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(Pocket-lint) - Motorola seem to release a new Bluetooth headset every month. Whilst this keeps the designs nice and fresh, you do have to question whether there is any real movement left in the headset market. Are the technologies improving to enhance communication?

In terms of design, the H15 has a slightly bloated body, so it is not the smallest device around, but this does have the added advantage of sitting mostly over the outer ear, so does feel nice and secure. It features a flip-out silver boom mic at the bottom which also acts as a power switch, so it is easy to open to make calls, and close it when you are finished, saving power.

The mic is actually a really efficient way of managing the on/off problem with Bluetooth headsets. Too often you are fiddling with a single button, not knowing whether you have turned it on or off, or are making a call or whatever. This is a distinct action, so you know the headset is activated.

There is a single multifunction button on the face of the headset, which thanks to its size is pretty easy to hit. Volume buttons are also included along the side, in the centre of which is a status light. All the buttons, as normal have multiple uses, our favourite is pressing both volume buttons down at the same time, which will give you the battery status – really useful as you set off on a long drive.

The main multifunction button opens up most of the features, aside from taking and ending calls. You can use voice dialling, although this depends very much on the phone you are using it with as to the results you’ll get. You can also manage multiple calls two calls at once, redial the last number and so on.

The fixed ear bud comes with different sized covers that help you achieve the perfect fit. This is important to ensure that you get the best performance – the better the fit, the better you’ll be able to hear your caller and the more background noise will be naturally filtered out. We had no problems with the standard size and found that the headset was comfortable for long periods of wear.

If you don’t fancy using just the ear bud, you can also use the ear hoop which is easily detached if you don’t want it, or reversed so you can wear the headset on either side of your head. Overall, this is amongst the most comfortable headsets we’ve looked at, which makes it one of our favourites.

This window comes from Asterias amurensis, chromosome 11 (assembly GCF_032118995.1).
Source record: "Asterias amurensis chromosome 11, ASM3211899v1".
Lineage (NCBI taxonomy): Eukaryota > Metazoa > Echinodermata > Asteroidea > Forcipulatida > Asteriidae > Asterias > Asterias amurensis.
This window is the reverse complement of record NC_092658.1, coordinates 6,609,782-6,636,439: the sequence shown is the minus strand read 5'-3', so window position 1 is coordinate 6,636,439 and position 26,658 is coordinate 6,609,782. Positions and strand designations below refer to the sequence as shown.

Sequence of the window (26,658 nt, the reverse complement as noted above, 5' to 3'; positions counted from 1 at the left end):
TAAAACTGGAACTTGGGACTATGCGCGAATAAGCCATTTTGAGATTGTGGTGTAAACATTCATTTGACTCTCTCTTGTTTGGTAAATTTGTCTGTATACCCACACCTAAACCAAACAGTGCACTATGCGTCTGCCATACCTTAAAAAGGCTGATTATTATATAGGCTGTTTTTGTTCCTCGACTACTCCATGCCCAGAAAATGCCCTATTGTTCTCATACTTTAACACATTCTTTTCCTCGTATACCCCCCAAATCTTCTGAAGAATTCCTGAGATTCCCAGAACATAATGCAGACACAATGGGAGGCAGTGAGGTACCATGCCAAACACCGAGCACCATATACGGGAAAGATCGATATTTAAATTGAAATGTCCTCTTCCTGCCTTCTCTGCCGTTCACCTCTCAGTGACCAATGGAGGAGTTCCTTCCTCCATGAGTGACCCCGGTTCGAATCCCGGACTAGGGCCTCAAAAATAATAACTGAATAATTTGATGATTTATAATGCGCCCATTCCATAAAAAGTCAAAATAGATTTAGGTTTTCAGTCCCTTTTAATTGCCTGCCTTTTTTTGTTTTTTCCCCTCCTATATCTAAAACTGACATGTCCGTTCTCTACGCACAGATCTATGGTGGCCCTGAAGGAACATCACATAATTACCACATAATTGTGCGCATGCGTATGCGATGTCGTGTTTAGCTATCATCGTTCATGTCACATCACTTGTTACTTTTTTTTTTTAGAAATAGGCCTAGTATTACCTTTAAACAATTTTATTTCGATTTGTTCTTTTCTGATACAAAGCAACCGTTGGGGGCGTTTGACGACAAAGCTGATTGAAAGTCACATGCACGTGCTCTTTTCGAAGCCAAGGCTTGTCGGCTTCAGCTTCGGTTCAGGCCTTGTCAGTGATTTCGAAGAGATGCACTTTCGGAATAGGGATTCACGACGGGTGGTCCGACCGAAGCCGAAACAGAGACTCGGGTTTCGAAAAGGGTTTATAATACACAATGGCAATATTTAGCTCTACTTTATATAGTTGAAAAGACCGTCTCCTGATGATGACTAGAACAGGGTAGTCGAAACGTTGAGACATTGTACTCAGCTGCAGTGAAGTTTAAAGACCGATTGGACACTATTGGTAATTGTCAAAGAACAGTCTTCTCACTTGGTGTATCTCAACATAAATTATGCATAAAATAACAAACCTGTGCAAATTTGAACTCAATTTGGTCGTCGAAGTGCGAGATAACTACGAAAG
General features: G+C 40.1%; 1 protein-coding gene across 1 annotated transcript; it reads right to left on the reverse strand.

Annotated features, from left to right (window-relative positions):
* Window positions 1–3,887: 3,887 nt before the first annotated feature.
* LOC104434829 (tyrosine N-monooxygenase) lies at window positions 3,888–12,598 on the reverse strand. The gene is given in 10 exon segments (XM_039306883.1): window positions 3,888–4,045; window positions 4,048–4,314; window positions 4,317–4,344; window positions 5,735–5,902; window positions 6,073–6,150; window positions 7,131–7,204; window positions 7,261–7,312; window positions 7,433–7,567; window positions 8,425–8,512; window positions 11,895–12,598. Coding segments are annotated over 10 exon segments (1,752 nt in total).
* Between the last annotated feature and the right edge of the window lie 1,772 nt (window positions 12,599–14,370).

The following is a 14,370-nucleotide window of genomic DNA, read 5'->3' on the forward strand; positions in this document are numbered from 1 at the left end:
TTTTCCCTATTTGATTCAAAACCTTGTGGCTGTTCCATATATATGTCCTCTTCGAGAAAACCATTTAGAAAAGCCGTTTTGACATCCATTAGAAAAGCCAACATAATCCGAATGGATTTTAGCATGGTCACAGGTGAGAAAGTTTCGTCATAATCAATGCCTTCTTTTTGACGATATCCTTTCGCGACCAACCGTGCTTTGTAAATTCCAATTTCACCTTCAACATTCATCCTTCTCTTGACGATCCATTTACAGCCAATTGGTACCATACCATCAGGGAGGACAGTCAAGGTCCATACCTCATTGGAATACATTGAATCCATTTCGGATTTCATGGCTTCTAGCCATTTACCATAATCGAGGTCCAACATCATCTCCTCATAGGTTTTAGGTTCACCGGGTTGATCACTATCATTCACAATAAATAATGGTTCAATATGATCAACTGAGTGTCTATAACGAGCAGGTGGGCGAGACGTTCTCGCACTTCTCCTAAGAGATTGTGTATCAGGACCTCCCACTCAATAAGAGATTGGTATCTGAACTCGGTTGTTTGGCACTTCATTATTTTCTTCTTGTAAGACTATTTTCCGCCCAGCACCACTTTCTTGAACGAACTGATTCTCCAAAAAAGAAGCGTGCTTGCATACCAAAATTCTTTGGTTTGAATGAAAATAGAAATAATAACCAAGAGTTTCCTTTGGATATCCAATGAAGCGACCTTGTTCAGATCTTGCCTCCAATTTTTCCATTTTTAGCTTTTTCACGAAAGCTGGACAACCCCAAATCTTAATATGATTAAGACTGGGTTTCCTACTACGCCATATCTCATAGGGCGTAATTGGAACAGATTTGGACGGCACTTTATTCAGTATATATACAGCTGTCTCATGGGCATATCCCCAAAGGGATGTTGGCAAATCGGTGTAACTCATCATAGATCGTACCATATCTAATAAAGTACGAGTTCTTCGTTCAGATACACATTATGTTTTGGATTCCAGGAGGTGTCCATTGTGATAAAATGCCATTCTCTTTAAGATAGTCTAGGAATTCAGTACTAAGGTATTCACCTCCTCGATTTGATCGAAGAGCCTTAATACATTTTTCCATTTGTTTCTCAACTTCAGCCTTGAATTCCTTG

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But the premise with the H15 is all about cutting down on background noise, making your conversations clearer for the caller and making sure you never have to say "I’ll call you back" because you are in a noisy environment. Motorola is claiming that the new headsets provide the best noise cancellation available, thanks to CrystalTalk, which delivers echo and background noise cancellation thanks to the dual mic setup.

We decided to give the H15 an unrealistic test. Normally you’d mute your music to take a call, but we thought the best test was not to do this. The first thing to note was that callers came through loud and clear thanks to the close fit of the H15 in the ear. Callers reported that they could hear there was music in the background, but they couldn’t distinguish what it was. One caller described it as "standing outside a noisy pub". What was actually created then, was a white noise effect, whilst background noise was apparent, conversation was not a problem.

Normal background noises are almost completely removed, with callers reporting that they could only hear them during pauses in conversation.

Turn off the background noise and things are better still. Conversations are crisp and clear, with plenty of volume.

You also get a nifty desktop charger with your H15. This lets you plug the travel charger into the back and slot the headset onto the top for charging. All the connections are Micro-USB. If you want to use the headset, you can leave the boom mic flipped out, then when you receive a call, you simply have to plug it into your ear and take the call.

The desktop charger is a nice touch, and nods to the fact that some people like to use their headset in an office environment, whilst leaving their hands free to use their keyboard. It also keeps things nice and tidy, so your headset is not knocking around on your desk to get lost under papers. Charging takes 2 hours, and you’ll get about 5 days standby time and just over 4 hours of talktime.

To recap

There are cheaper models available, but you can’t guarantee that you’ll get anything like the quality of experience

Writing by Chris Hall.